Binomial name
Crocus nudiflorus
Imported References
Material uses & Functions
Edible uses
None listed.
Material uses
None listed.
Medicinal uses
None listed.
Functions & Nature
Provides forage for
Provides shelter for
Hardiness Zone
Heat Zone
full sun
light shade
Soil Texture
Soil Water Retention
Environmental Tolerances
    Native Climate Zones
    None listed.
    Adapted Climate Zones
    None listed.
    Native Geographical Range
    None listed.
    Native Environment
    None listed.
    Ecosystem Niche
    None listed.
    Root Zone Tendancy
    None listed.
    Deciduous or Evergreen
    Herbaceous or Woody
    Life Cycle
    Growth Rate
    Mature Size
    Flower Colour
    Flower Type


    1. ? Lust. J. The Herb Book. Bantam books ISBN 0-553-23827-2 (1983-00-00)
    2. ? Frohne. D. and Pf?nder. J. A Colour Atlas of Poisonous Plants. Wolfe ISBN 0723408394 (1984-00-00)
    3. ? Huxley. A. The New RHS Dictionary of Gardening. 1992. MacMillan Press ISBN 0-333-47494-5 (1992-00-00)
    4. ? 4.04.1 Hedrick. U. P. Sturtevant's Edible Plants of the World. Dover Publications ISBN 0-486-20459-6 (1972-00-00)
    5. ? Grieve. A Modern Herbal. Penguin ISBN 0-14-046-440-9 (1984-00-00)
    6. ? Chiej. R. Encyclopaedia of Medicinal Plants. MacDonald ISBN 0-356-10541-5 (1984-00-00)
    7. ? Holtom. J. and Hylton. W. Complete Guide to Herbs. Rodale Press ISBN 0-87857-262-7 (1979-00-00)
    8. ? 8.08.1 Vilmorin. A. The Vegetable Garden. Ten Speed Press ISBN 0-89815-041-8 ()
    9. ? 9.09.1 Harrison. S. Wallis. M. Masefield. G. The Oxford Book of Food Plants. Oxford University Press (1975-00-00)
    10. ? Facciola. S. Cornucopia - A Source Book of Edible Plants. Kampong Publications ISBN 0-9628087-0-9 (1990-00-00)
    11. ? ? The Plantsman. Vol. 9. 1986 - 1987. Royal Horticultural Society (1986-00-00)
    12. ? 12.012.1 Hill. A. F. Economic Botany. The Maple Press (1952-00-00)
    13. ? 13.013.1 Polunin. O. and Huxley. A. Flowers of the Mediterranean. Hogarth Press ISBN 0-7012-0784-1 (1987-00-00)
    14. ? Bown. D. Encyclopaedia of Herbs and their Uses. Dorling Kindersley, London. ISBN 0-7513-020-31 (1995-00-00)
    15. ? 15.015.1 Grae. I. Nature's Colors - Dyes from Plants. MacMillan Publishing Co. New York. ISBN 0-02-544950-8 (1974-00-00)
    16. ? 16.016.1 Kariyone. T. Atlas of Medicinal Plants. ()
    17. ? 17.017.1 Yeung. Him-Che. Handbook of Chinese Herbs and Formulas. Institute of Chinese Medicine, Los Angeles (1985-00-00)
    18. ? Duke. J. A. and Ayensu. E. S. Medicinal Plants of China Reference Publications, Inc. ISBN 0-917256-20-4 (1985-00-00)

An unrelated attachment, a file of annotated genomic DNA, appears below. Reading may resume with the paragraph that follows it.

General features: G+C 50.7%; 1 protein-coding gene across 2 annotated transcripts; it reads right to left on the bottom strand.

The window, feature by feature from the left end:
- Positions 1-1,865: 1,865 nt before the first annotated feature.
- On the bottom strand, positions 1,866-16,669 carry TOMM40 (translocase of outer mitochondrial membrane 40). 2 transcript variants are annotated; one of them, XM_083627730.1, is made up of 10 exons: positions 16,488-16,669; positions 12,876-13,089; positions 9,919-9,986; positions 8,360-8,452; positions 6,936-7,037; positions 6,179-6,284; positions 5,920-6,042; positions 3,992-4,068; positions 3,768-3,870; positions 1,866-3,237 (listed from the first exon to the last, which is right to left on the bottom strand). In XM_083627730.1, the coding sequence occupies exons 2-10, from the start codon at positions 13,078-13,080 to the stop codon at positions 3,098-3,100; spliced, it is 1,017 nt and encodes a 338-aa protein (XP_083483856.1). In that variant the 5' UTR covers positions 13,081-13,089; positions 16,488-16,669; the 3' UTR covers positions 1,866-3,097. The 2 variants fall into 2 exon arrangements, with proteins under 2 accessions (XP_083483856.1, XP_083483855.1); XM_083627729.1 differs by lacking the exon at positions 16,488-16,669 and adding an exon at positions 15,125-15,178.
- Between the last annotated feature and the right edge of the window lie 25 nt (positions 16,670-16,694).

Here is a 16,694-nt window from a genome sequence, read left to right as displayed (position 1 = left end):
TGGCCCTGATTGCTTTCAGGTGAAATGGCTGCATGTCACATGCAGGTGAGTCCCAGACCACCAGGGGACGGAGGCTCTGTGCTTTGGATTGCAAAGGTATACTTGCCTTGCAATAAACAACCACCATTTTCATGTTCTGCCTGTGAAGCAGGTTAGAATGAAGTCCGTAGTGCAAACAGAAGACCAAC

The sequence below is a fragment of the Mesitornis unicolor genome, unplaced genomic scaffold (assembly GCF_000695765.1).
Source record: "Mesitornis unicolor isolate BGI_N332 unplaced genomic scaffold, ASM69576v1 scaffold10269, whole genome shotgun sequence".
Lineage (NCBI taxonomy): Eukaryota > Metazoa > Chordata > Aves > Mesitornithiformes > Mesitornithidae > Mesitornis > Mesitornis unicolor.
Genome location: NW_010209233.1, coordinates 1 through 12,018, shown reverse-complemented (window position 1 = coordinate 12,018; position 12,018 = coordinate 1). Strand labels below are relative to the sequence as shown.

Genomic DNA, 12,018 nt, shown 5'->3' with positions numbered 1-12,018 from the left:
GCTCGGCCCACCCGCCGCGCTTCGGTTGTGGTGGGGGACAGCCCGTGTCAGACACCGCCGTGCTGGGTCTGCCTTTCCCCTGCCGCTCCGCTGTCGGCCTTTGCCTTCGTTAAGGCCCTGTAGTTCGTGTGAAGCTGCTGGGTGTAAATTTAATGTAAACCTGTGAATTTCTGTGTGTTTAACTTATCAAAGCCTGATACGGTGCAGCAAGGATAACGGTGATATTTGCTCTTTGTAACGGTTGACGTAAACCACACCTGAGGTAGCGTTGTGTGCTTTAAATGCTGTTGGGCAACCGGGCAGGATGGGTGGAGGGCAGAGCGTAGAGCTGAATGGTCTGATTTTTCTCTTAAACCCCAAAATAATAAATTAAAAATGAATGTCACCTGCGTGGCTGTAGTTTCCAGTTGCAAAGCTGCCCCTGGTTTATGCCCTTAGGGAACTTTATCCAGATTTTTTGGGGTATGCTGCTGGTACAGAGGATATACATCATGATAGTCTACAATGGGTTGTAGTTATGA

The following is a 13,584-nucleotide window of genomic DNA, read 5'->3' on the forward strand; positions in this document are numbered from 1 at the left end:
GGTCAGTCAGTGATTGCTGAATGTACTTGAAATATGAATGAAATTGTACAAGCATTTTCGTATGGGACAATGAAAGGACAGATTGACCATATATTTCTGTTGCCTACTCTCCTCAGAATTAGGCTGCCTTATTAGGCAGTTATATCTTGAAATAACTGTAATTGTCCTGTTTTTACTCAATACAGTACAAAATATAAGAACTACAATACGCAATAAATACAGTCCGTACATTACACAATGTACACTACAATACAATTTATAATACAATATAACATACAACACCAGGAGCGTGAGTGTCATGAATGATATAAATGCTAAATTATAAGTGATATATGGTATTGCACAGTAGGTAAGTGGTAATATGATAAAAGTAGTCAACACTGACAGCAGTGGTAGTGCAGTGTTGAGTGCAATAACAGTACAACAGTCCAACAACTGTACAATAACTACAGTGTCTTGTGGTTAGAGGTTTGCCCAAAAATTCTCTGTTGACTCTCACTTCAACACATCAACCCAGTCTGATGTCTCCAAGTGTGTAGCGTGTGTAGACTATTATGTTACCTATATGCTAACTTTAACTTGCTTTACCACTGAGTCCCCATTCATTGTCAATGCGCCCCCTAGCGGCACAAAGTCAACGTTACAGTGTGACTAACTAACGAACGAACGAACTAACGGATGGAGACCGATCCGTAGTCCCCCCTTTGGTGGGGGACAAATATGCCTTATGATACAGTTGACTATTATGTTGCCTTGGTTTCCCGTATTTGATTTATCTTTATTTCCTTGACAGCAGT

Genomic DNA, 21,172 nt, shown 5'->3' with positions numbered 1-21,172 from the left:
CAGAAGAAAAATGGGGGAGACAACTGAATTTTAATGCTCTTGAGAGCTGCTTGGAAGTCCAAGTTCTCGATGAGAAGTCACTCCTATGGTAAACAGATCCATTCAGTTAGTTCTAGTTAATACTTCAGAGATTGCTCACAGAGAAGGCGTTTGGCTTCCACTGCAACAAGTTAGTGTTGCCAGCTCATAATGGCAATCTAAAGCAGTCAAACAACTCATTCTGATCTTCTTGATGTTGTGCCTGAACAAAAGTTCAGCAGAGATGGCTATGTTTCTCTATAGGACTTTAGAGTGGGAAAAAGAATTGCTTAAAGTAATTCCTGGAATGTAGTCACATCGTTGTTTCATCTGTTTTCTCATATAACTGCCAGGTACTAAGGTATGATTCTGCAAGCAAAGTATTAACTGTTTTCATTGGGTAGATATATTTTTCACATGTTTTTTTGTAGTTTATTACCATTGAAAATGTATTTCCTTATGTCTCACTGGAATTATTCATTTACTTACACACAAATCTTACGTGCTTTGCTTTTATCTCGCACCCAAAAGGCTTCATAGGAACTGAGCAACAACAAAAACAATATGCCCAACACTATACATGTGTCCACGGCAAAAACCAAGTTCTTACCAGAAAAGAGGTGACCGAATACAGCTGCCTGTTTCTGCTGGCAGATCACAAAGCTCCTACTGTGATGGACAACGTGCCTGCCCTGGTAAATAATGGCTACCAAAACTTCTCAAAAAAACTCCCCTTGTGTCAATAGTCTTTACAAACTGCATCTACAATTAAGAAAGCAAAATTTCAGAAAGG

19. ? 19.019.1 Chopra. R. N., Nayar. S. L. and Chopra. I. C. Glossary of Indian Medicinal Plants (Including the Supplement). Council of Scientific and Industrial Research, New Delhi. (1986-00-00)
    20. ? F. Chittendon. RHS Dictionary of Plants plus Supplement. 1956 Oxford University Press (1951-00-00)
    21. ? Bird. R. (Editor) Growing from Seed. Volume 4. Thompson and Morgan. (1990-00-00)
    22. ? 22.022.1 Genders. R. Scented Flora of the World. Robert Hale. London. ISBN 0-7090-5440-8 (1994-00-00)

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    Facts about "Crocus nudiflorus"RDF feed
    Article is incompleteYes +
    Article requires citationsNo +
    Article requires cleanupYes +
    Belongs to familyIridaceae +
    Belongs to genusCrocus +
    Has binomial nameCrocus nudiflorus +
    Has drought toleranceIntolerant +
    Has edible partUnknown part +
    Has edible useColouring +, Condiment + and Tea +
    Has fertility typeBees + and Butterflies +
    Has flowers of typeHermaphrodite +
    Has hardiness zone5 +
    Has material partUnknown part +
    Has material useDye +
    Has mature height0.2 +
    Has medicinal partUnknown part +
    Has medicinal useAnodyne +, Antispasmodic +, Aphrodisiac +, Appetizer +, Carminative +, Diaphoretic +, Emmenagogue +, Expectorant + and Sedative +
    Has search namecrocus nudiflorus +
    Has shade toleranceLight shade +
    Has soil ph preferenceAcid +, Neutral +, Alkaline + and Very alkaline +
    Has soil texture preferenceSandy + and Loamy +
    Has soil water retention preferenceWell drained +
    Has sun preferenceFull sun +
    Has taxonomic rankSpecies +
    Has taxonomy nameCrocus nudiflorus +
    Has water requirementsmoderate +
    Is taxonomy typeSpecies +
    PFAF cultivation notes migratedNo +
    PFAF edible use notes migratedNo +
    PFAF material use notes migratedNo +
    PFAF medicinal use notes migratedNo +
    PFAF propagation notes migratedNo +
    PFAF toxicity notes migratedNo +
    Tolerates nutritionally poor soilNo +
    Uses mature size measurement unitMeters +